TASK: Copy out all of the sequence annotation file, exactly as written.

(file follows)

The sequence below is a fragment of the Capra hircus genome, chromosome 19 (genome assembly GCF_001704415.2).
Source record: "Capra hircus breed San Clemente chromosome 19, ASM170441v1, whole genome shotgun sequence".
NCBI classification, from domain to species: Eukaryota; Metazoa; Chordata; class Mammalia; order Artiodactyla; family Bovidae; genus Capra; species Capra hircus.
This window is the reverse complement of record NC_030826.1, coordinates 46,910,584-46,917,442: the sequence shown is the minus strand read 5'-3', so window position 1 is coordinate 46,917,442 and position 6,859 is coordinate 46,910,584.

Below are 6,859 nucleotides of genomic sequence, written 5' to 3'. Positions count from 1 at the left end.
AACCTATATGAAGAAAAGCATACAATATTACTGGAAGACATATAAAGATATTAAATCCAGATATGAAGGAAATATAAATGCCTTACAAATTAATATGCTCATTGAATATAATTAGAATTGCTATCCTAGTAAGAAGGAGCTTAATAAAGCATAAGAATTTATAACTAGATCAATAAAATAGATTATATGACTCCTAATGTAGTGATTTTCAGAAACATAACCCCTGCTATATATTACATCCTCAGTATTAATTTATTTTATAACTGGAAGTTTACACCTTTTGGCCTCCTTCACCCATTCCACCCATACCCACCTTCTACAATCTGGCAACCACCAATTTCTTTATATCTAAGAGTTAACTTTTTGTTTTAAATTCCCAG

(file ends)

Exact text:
The sequence below is a fragment of the Capra hircus genome, chromosome 19 (genome assembly GCF_001704415.2).
Source record: "Capra hircus breed San Clemente chromosome 19, ASM170441v1, whole genome shotgun sequence".
NCBI classification, from domain to species: Eukaryota; Metazoa; Chordata; class Mammalia; order Artiodactyla; family Bovidae; genus Capra; species Capra hircus.
This window is the reverse complement of record NC_030826.1, coordinates 46,910,584-46,917,442: the sequence shown is the minus strand read 5'-3', so window position 1 is coordinate 46,917,442 and position 6,859 is coordinate 46,910,584.

Below are 6,859 nucleotides of genomic sequence, written 5' to 3'. Positions count from 1 at the left end.
AACCTATATGAAGAAAAGCATACAATATTACTGGAAGACATATAAAGATATTAAATCCAGATATGAAGGAAATATAAATGCCTTACAAATTAATATGCTCATTGAATATAATTAGAATTGCTATCCTAGTAAGAAGGAGCTTAATAAAGCATAAGAATTTATAACTAGATCAATAAAATAGATTATATGACTCCTAATGTAGTGATTTTCAGAAACATAACCCCTGCTATATATTACATCCTCAGTATTAATTTATTTTATAACTGGAAGTTTACACCTTTTGGCCTCCTTCACCCATTCCACCCATACCCACCTTCTACAATCTGGCAACCACCAATTTCTTTATATCTAAGAGTTAACTTTTTGTTTTAAATTCCCAG